Relentless rise in human population in the UK is killing off the hazel dormouse

NEWS AND COMMENT: There is an interesting little article in The Times today about the rare hazel dormouse going extinct in effect in the UK. The gradual extinction of the hazel dormouse in the UK is a paradigm of the causes of extinction of other species in the UK, which is why I am writing about it.

Hazel dormouse
Hazel dormouse. Image: BBC.
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In general terms, the reason why the hazel dormouse has suffered a 72% fall in its population in the UK over the past two decade is because they’ve lost their habitat. They got nowhere to live and the underlying reason for that in my view is the relentless rise in human population in the UK. The great man, Sir David Attenborough, once called humans a disease spreading across the globe killing off nature. In terms of wildlife conservation, he is correct. Strong word, yes, but true.

And on that topic, just below this small Times article (Friday, November 10, 2023) there is a large advert from Lloyds Bank and Crisis which states boldly that “Britain needs 1 million more genuinely affordable homes”. Britain needs new homes all the time. There has to be a mass building programme in the UK to keep pace with human population growth.

Inevitably that means the destruction of habitat. It means more people and therefore more commercial activity. More farming to feed more people. It means the loss of hedgerows and small woods and ultimately the kind of landscape where you find the hazel dormouse.

And in addition, it has to be said, when there are more people there are more domestic cats. There was a surge in domestic cat ownership in the UK during Covid. More cats mean more predation and the mouse is a classic prey animal for the domestic cat. And in the UK, as you might know, the vast majority of people let their cats go outside unsupervised.

You can see the formula for the destruction of the hazel dormouse in the UK and this happening right before our eyes. There is no genuine desire to resolve the underlying problems causing the demise of this cute animal in Great Britain.

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More on the hazel dormouse

I’ll add some detail. The hazel dormouse is a nocturnal tree-dwelling rodent and it’s already been wiped out in the north of the England. At the beginning of the 20th century, they were present in all counties in England and Wales barred two. Now they are only found south of a line between Flintshire and North Wales and Suffolk except for a single population in Cumbria.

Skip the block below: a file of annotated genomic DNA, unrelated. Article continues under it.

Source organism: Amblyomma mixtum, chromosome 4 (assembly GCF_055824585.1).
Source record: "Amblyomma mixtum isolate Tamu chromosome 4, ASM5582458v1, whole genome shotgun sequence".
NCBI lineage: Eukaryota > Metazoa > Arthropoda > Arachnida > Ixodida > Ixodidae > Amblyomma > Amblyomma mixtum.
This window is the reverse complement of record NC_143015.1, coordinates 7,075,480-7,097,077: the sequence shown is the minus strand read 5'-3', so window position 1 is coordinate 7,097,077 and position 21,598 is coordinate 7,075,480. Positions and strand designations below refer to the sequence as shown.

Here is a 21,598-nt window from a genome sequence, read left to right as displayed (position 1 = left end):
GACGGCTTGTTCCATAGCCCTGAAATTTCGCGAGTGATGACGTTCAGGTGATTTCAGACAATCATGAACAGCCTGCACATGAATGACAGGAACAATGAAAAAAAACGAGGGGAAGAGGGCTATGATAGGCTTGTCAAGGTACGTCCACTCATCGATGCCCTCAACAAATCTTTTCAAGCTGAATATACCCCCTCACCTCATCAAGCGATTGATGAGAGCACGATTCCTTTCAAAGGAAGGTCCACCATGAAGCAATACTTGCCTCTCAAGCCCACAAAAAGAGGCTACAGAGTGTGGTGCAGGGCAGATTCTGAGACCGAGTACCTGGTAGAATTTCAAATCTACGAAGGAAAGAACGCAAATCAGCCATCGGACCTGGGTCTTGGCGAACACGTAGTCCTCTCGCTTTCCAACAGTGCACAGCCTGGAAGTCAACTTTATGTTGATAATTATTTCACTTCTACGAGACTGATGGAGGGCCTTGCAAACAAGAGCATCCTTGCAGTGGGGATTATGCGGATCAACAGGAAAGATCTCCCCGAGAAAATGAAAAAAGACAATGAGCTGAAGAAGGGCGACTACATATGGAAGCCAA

Between 2000 and 2022, numbers declined by 72% according to the People’s Trust for Endangered Species, a charity. They monitor 400 sites. There are now an estimated 930,000 hazel dormice in England and Wales.

A lot of money has gone into protecting and conserving this animal without success. It is classified as “vulnerable” by the IUCN Red List but there will be people who believe it should be classified as “endangered”.

They are important little animal because their presence tells us that a landscape is fit for woodland birds and butterflies. They mostly live in bushes and scrubby undergrowth of woodlands and also in hedgerows.

Another negative impact on their survival has been wet weather. Britain is far wetter than it used to be and I would put this down to global warming. The hazel dormouse has not evolved to be successful in wet weather because their coat is not waterproof.

Note: generally, the IUCN red list classifies the hazel dormouse as of least concern in fact, on my research, but the last time they assessed the situation was in 2016. It is present of a very large area from the south of England and Wales and then covering a large swathe of Europe except for southern France and Spain and up into Russia as far as Moscow and as far east as the Ukraine.

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